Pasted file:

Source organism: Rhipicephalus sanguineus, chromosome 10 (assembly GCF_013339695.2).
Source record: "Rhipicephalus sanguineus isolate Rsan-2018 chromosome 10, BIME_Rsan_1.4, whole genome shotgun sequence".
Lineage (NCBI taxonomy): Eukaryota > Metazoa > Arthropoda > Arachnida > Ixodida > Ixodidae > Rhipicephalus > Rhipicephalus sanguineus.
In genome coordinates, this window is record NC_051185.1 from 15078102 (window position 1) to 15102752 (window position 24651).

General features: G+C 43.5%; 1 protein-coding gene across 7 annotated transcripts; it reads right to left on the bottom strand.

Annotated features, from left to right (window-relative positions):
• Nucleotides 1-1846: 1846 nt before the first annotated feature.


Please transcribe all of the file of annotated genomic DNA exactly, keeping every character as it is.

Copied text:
Source organism: Rhipicephalus sanguineus, chromosome 10 (assembly GCF_013339695.2).
Source record: "Rhipicephalus sanguineus isolate Rsan-2018 chromosome 10, BIME_Rsan_1.4, whole genome shotgun sequence".
Lineage (NCBI taxonomy): Eukaryota > Metazoa > Arthropoda > Arachnida > Ixodida > Ixodidae > Rhipicephalus > Rhipicephalus sanguineus.
In genome coordinates, this window is record NC_051185.1 from 15078102 (window position 1) to 15102752 (window position 24651).

General features: G+C 43.5%; 1 protein-coding gene across 7 annotated transcripts; it reads right to left on the bottom strand.

Annotated features, from left to right (window-relative positions):
• Nucleotides 1-1846: 1846 nt before the first annotated feature.